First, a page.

1 Like

XBOX Kinect does this excellently. One sensor technology cannot accurately work all the time, and neither can more of the same sensor. In order to do it, it requires multiple types of sensors, some of which might be cameras. Tracking motion. Tracking body shape. Movement, etc.

" The device features an “RGB camera, depth sensor and multi-array microphone running proprietary software”, which provide full-body 3D motion capture, facial recognition and voice recognition capabilities."

Sounds to me like Microsoft is WAY ahead of the game. Why are we not seeing home automation products from Microsoft?

I’d really like to see some sensors on the market that have the ability to do this. I feel like with a combination of sensors, it should be able to achieve this. Can a Kinect detect a person if they get into bed and start reading a book? or if they get under some covers and lay down for a nap? or to watch a movie? it should be smart enough to know that the person that was in the room, is still in the room, and they are stationary, or temporarily not visible.

1 Like

@theKpher I don’t think personally there is a hard and fast way to know definitely if a room is occupied. However I have had good success in tackling this using a multitude if sensors and methods.
As you realised the motion controlled lighting doesn’t work too well when watching TV or reading as people tend to sit very still doing these things and the lights keep going out.

I have done a pretty decent job of tracking occupancy in my rooms and it does work exceedingly well.

I will give you an example of my living room.

I have two motion sensors in the room because of coverage issues due to the size/shape. So first off we we turn on the lights when motion is detected if the lux levels are equal or below 12 or time is between sunset and sunrise with +/-8 min offset.
The lights won’t turn off until all motion sensors have been inactive for 3 mins.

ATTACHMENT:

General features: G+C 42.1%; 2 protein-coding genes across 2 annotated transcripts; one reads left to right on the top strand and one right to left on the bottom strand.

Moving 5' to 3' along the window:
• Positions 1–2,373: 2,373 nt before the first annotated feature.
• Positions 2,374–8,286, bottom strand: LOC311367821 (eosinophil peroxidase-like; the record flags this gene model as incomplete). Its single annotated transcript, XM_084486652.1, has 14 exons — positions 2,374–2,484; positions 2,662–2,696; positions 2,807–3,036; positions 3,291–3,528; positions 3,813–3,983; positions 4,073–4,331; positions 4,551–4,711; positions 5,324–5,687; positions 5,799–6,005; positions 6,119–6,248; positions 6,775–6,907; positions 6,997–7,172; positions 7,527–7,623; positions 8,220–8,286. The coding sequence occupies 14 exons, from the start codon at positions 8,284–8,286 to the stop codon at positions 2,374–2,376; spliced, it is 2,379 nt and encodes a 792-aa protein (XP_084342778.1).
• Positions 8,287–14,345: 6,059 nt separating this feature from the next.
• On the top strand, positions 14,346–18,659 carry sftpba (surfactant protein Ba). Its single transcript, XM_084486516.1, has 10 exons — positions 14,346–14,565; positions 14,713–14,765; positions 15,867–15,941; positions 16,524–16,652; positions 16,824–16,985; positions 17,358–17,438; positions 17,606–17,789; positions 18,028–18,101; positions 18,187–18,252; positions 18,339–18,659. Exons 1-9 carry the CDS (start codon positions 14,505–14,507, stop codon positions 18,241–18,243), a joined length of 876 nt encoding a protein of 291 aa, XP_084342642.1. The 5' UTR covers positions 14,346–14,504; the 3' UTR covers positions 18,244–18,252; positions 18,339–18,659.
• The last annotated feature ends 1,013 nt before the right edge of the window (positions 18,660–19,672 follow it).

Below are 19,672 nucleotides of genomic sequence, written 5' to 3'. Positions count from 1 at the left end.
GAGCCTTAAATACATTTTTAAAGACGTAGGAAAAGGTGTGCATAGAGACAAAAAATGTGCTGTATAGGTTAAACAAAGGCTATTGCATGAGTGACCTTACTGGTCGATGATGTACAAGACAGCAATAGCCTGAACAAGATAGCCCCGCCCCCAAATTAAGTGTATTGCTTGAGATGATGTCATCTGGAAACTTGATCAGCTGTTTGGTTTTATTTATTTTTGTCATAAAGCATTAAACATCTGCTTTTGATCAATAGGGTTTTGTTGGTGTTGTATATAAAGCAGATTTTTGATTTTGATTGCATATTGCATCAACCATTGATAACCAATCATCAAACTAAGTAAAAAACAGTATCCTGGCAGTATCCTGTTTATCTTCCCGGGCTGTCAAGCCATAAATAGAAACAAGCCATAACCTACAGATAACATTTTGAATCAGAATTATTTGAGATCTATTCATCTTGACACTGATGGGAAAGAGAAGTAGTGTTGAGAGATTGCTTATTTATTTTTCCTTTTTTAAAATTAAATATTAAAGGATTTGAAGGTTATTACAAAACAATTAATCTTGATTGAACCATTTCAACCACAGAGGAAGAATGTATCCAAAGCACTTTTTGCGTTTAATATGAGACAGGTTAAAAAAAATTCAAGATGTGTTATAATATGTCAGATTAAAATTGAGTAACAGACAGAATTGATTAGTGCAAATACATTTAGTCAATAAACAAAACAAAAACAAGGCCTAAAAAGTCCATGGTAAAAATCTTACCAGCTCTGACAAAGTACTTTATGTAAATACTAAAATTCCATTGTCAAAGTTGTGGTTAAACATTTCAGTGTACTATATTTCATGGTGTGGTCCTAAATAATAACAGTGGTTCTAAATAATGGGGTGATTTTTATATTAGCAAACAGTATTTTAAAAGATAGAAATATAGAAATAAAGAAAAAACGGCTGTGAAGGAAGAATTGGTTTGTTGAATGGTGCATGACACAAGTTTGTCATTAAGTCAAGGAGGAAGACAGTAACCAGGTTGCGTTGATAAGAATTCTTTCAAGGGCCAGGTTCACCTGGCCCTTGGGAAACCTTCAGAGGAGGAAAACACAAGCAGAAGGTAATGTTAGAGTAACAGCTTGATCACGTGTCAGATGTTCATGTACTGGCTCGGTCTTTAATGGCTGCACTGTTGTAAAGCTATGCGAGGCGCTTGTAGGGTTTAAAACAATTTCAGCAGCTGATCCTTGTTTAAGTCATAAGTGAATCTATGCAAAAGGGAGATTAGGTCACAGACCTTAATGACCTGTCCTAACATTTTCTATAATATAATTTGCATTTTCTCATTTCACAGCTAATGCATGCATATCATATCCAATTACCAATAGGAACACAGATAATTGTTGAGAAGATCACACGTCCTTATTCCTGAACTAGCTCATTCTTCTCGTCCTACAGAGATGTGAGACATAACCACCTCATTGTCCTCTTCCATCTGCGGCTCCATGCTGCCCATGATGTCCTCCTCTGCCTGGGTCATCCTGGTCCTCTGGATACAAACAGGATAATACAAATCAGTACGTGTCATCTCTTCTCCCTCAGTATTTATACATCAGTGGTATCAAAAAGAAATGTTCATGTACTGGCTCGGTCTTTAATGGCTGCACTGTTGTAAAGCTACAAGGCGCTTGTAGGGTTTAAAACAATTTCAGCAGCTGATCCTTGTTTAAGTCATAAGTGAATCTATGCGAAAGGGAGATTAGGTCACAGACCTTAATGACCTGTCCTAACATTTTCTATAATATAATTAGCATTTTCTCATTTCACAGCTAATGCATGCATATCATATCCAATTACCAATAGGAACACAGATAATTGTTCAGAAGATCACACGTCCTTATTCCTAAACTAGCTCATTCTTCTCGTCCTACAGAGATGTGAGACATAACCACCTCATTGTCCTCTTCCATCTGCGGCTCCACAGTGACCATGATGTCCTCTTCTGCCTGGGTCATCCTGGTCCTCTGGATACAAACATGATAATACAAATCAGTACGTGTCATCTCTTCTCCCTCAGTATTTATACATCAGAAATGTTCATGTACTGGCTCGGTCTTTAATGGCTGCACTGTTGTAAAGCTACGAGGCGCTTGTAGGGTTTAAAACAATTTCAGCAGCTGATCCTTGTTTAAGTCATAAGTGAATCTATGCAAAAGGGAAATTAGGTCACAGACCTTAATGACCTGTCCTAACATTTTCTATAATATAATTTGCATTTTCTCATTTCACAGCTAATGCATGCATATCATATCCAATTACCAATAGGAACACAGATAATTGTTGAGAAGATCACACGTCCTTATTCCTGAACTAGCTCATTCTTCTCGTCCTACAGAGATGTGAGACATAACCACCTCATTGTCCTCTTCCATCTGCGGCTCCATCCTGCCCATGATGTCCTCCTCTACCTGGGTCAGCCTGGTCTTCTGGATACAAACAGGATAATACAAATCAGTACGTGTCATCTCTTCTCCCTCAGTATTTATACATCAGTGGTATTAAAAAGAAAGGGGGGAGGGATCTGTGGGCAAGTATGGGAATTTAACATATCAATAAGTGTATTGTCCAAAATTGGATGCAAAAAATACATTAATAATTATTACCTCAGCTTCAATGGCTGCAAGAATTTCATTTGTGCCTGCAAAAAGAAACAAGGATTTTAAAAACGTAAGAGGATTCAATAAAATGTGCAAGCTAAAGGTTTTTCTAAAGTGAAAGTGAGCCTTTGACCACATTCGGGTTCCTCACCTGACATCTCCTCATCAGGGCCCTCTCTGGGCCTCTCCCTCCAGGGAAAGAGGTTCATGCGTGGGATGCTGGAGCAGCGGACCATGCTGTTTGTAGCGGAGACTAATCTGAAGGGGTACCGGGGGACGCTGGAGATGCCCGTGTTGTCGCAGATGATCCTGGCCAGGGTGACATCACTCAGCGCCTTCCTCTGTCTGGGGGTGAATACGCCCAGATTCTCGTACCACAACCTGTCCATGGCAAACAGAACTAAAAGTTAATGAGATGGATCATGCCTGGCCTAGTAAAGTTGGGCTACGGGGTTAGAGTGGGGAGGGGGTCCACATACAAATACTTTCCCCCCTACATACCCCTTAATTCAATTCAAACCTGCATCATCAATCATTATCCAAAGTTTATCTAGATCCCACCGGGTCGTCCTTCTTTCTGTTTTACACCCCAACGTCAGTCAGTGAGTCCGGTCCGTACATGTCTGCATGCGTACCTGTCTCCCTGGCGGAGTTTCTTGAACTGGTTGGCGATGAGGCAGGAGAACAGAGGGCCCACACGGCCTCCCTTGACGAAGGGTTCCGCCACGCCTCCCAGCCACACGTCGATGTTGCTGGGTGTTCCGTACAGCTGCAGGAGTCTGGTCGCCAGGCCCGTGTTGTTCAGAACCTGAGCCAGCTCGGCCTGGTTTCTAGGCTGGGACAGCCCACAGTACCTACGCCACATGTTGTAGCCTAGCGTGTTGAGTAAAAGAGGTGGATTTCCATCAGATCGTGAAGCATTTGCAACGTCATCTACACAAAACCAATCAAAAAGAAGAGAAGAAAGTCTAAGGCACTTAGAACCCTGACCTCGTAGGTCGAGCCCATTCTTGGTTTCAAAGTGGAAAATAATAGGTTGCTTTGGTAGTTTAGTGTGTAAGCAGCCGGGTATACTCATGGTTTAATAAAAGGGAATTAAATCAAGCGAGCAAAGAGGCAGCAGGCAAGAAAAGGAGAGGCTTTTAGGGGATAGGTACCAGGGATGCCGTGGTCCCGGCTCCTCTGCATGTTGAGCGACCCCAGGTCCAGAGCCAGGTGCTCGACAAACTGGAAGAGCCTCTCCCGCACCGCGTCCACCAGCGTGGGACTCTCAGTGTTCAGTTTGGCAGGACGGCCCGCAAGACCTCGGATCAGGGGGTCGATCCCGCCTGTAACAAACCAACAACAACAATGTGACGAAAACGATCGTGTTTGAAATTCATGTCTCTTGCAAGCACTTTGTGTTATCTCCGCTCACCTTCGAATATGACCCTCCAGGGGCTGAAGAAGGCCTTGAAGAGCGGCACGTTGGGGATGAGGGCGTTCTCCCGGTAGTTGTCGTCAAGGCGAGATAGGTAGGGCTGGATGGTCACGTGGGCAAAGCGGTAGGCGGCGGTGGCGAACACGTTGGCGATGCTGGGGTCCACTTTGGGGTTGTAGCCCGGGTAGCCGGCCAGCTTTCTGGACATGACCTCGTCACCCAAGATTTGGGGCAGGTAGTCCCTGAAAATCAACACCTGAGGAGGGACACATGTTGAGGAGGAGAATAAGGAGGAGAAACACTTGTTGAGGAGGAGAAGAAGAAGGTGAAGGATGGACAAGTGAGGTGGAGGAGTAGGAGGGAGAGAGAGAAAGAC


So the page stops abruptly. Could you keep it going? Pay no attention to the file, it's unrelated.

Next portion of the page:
So far so good but as you’ve probably realised the lights go out often. So I have methods to track things we would do in each room e.g. if my TV is on using a modified script of my ASUSWrt script. I have this mapped to a virtual switch so now the light don’t turn off if my TV is on.

So this removes a fair amount of false positives as the TV is in use when the Room Is Occupied. I also have another rule that turns 's off the TV/lights if there has been no motion for 30 mins… The only time this has ever triggered is when I have fallen asleep watching TV.

But as stated that doesn’t get rid of the false positives for example if I have guests around and we are talking with the TV off. So I use the noise dB meter of my netatmo Base Station that turns on/off a virtual switch when the noise level goes above the ambient noise level of the room. This covers that issue off well.

So then if I am reading I read on the sofa in the room. I have a home made pressure sensor that triggers when someone has sat on the sofa. This covers that issue of the lights turning off when reading.

Now that together covers 99% of the instances where lights go out. But it’s not still 100% accurate. E.g. sometimes I will sit on the floor with my laptop. I could track when that is switched on. But it’s a moveable device that can travel between rooms and yet there is no really reliable way to track which room it is in.